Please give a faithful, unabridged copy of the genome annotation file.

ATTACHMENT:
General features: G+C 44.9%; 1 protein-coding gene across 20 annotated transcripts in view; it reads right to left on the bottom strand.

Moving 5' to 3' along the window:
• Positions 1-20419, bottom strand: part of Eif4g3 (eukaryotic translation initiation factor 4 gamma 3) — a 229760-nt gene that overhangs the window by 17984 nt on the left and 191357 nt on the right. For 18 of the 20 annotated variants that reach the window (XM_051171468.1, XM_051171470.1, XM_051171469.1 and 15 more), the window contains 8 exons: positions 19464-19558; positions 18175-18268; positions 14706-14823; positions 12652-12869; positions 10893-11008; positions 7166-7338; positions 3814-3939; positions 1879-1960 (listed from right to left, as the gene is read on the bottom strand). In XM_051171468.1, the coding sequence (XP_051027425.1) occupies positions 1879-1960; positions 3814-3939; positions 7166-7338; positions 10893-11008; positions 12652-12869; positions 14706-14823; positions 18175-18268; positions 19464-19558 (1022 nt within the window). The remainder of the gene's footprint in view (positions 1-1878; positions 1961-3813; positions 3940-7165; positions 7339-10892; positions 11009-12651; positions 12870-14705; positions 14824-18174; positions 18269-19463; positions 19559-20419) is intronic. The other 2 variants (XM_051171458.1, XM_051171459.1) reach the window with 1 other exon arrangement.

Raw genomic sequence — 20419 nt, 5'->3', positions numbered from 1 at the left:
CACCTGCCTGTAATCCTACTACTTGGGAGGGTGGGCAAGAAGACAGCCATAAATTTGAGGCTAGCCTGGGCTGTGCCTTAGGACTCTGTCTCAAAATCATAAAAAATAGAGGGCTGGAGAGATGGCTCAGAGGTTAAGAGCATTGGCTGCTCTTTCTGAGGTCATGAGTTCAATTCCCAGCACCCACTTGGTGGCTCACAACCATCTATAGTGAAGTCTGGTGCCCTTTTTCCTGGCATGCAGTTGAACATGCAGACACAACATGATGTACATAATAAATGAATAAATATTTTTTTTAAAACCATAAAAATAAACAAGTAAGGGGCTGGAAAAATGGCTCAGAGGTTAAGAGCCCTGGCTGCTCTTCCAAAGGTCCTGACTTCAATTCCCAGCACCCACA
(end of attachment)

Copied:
General features: G+C 44.9%; 1 protein-coding gene across 20 annotated transcripts in view; it reads right to left on the bottom strand.

Moving 5' to 3' along the window:
• Positions 1-20419, bottom strand: part of Eif4g3 (eukaryotic translation initiation factor 4 gamma 3) — a 229760-nt gene that overhangs the window by 17984 nt on the left and 191357 nt on the right. For 18 of the 20 annotated variants that reach the window (XM_051171468.1, XM_051171470.1, XM_051171469.1 and 15 more), the window contains 8 exons: positions 19464-19558; positions 18175-18268; positions 14706-14823; positions 12652-12869; positions 10893-11008; positions 7166-7338; positions 3814-3939; positions 1879-1960 (listed from right to left, as the gene is read on the bottom strand). In XM_051171468.1, the coding sequence (XP_051027425.1) occupies positions 1879-1960; positions 3814-3939; positions 7166-7338; positions 10893-11008; positions 12652-12869; positions 14706-14823; positions 18175-18268; positions 19464-19558 (1022 nt within the window). The remainder of the gene's footprint in view (positions 1-1878; positions 1961-3813; positions 3940-7165; positions 7339-10892; positions 11009-12651; positions 12870-14705; positions 14824-18174; positions 18269-19463; positions 19559-20419) is intronic. The other 2 variants (XM_051171458.1, XM_051171459.1) reach the window with 1 other exon arrangement.

Raw genomic sequence — 20419 nt, 5'->3', positions numbered from 1 at the left:
CACCTGCCTGTAATCCTACTACTTGGGAGGGTGGGCAAGAAGACAGCCATAAATTTGAGGCTAGCCTGGGCTGTGCCTTAGGACTCTGTCTCAAAATCATAAAAAATAGAGGGCTGGAGAGATGGCTCAGAGGTTAAGAGCATTGGCTGCTCTTTCTGAGGTCATGAGTTCAATTCCCAGCACCCACTTGGTGGCTCACAACCATCTATAGTGAAGTCTGGTGCCCTTTTTCCTGGCATGCAGTTGAACATGCAGACACAACATGATGTACATAATAAATGAATAAATATTTTTTTTAAAACCATAAAAATAAACAAGTAAGGGGCTGGAAAAATGGCTCAGAGGTTAAGAGCCCTGGCTGCTCTTCCAAAGGTCCTGACTTCAATTCCCAGCACCCACA